Sensitivity to the total generation of (Fig. 5c) reflects a combination of the sensitivity to baroclinic conversion and the convergence/divergence of the ageostrophic geopotential flux. Again, the strongest contribution to the amplification of REAR stems from generation in the confluence region between the TC and the midlatitude trough and the entrance region of REAR (up to 10 × 105 J m−2 or 36%). Slightly weaker is the sensitivity to the total generation dipole around the TC, with up to 9.5 × 105 J m−2 (nearly 34%) more or about 6 × 105 J m−2 (21%) less in REAR if the total generation is enhanced east-northeast of the storm, or decreased southwest of the TC’s mean position, implying a sensitivity to the phasing between the storm and the trough.

REAR is also sensitive to the divergence and convergence of advective fluxes in the midlatitudes, as well as within the storm (Fig. 5d). In summary, REAR is enhanced by about more than 30% or 8.5 × 105 J m−2 if the divergence and convergence of advective fluxes in the confluent region between the trough and the TC and along the midlatitude wave train are enhanced. Again, the effect of within the storm has a slightly weaker contribution, with in REAR being reduced by 21% or 6 × 105 J m−2 if divergent advective fluxes associated with the TC are at a more southwestern position.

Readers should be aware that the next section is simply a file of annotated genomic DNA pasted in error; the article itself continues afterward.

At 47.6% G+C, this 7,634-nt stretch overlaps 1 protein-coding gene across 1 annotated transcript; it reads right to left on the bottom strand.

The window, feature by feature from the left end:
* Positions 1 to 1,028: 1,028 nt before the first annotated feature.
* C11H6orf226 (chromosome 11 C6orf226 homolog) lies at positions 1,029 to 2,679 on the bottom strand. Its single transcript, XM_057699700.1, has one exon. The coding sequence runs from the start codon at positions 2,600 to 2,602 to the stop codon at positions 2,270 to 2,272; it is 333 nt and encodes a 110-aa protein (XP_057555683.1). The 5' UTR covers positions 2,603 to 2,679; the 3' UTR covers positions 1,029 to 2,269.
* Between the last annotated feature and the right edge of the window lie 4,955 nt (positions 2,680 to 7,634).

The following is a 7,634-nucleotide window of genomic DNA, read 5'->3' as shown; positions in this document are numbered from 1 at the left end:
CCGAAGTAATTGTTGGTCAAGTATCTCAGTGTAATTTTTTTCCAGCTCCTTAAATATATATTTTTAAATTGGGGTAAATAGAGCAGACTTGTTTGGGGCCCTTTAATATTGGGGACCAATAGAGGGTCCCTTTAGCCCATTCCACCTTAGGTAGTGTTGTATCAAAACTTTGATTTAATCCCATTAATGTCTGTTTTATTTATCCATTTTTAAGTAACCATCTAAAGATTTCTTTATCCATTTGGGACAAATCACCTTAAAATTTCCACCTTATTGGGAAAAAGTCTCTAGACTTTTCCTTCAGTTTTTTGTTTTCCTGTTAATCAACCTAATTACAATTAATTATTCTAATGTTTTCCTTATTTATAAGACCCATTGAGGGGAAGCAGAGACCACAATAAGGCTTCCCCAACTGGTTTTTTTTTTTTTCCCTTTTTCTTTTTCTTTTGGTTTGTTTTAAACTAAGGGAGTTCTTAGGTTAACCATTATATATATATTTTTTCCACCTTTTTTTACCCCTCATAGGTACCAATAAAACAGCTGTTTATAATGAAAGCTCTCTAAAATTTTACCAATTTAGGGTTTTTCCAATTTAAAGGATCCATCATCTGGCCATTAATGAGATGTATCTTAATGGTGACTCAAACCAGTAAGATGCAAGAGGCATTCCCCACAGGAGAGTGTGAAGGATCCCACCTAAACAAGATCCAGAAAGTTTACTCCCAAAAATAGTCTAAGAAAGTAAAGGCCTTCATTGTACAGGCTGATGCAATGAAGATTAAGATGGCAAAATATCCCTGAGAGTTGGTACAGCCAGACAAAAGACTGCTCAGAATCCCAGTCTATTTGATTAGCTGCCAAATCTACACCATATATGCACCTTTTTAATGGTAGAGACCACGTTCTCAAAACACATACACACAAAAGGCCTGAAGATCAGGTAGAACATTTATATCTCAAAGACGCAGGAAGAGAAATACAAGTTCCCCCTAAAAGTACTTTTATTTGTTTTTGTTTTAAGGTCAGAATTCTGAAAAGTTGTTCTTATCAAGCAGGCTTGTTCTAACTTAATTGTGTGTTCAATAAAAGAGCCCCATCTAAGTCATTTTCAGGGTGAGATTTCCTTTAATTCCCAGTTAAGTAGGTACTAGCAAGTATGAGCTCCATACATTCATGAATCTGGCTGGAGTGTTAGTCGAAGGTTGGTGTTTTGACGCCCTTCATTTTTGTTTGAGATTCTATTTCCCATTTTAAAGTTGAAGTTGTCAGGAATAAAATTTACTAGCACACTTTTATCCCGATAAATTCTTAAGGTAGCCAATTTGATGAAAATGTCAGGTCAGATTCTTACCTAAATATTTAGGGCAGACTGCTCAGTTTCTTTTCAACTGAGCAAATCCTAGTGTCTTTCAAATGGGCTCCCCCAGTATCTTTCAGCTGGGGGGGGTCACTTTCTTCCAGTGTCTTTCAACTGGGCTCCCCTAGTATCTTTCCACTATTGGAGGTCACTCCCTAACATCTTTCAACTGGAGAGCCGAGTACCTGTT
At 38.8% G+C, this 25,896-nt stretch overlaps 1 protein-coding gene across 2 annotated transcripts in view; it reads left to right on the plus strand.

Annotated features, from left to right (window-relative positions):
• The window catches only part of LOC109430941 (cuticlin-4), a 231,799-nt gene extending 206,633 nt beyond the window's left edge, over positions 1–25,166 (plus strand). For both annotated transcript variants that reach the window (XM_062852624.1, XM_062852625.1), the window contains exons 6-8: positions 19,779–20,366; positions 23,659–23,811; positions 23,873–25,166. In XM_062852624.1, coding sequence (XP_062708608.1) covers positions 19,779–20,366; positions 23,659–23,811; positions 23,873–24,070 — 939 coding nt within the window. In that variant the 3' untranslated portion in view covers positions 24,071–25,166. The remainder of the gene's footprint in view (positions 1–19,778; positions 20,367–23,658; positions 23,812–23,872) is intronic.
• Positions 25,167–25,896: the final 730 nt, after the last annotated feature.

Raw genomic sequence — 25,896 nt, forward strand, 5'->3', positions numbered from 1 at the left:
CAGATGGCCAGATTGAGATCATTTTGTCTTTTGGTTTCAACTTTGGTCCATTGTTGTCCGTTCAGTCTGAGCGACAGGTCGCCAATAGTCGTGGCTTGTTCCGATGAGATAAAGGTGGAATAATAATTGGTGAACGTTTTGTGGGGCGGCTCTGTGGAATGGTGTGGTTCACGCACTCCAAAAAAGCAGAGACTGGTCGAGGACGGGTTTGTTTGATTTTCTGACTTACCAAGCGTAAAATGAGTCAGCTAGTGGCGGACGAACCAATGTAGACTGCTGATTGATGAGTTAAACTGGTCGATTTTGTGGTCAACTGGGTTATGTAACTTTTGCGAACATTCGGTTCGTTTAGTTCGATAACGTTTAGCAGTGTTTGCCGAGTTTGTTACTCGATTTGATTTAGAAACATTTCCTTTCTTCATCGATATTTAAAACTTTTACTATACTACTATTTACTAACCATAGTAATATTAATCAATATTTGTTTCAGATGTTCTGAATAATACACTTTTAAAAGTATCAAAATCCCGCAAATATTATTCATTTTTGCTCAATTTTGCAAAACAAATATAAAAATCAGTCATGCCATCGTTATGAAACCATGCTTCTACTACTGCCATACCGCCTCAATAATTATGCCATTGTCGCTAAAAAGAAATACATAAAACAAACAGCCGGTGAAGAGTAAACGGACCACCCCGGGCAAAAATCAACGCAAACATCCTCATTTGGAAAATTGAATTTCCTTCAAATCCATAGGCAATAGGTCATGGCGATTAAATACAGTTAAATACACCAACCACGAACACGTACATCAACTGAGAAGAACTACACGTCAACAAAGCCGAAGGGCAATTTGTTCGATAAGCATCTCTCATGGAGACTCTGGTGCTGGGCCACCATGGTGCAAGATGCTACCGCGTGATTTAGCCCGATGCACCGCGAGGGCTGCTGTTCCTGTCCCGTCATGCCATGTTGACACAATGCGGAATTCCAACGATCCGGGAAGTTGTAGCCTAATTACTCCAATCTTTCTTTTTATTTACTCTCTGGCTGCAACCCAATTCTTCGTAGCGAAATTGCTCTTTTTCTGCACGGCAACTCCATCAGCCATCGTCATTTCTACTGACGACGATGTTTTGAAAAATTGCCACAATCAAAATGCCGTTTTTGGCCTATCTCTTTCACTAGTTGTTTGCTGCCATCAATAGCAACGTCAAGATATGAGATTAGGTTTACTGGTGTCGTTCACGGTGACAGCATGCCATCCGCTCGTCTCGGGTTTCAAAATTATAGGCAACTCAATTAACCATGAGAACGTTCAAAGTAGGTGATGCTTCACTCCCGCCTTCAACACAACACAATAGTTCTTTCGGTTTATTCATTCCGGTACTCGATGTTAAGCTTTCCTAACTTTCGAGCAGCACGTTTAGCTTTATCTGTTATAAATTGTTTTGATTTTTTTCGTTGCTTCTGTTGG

Barotropic conversion describes conversion between the eddy and the mean flow and is thus stronger for a more amplified flow. The strong sensitivity to barotropic conversion within the first downstream ridge (10 × 105 J m−2, 36%; Fig. 5e) indicates that REAR is stronger if the first downstream ridge is amplified more strongly. Thereby, stronger ridge amplification may result from baroclinic conversion along the baroclinic zone (cf. Fig. 5a) and/or the divergent upper level outflow, as shown by Teubler and Riemer (2016).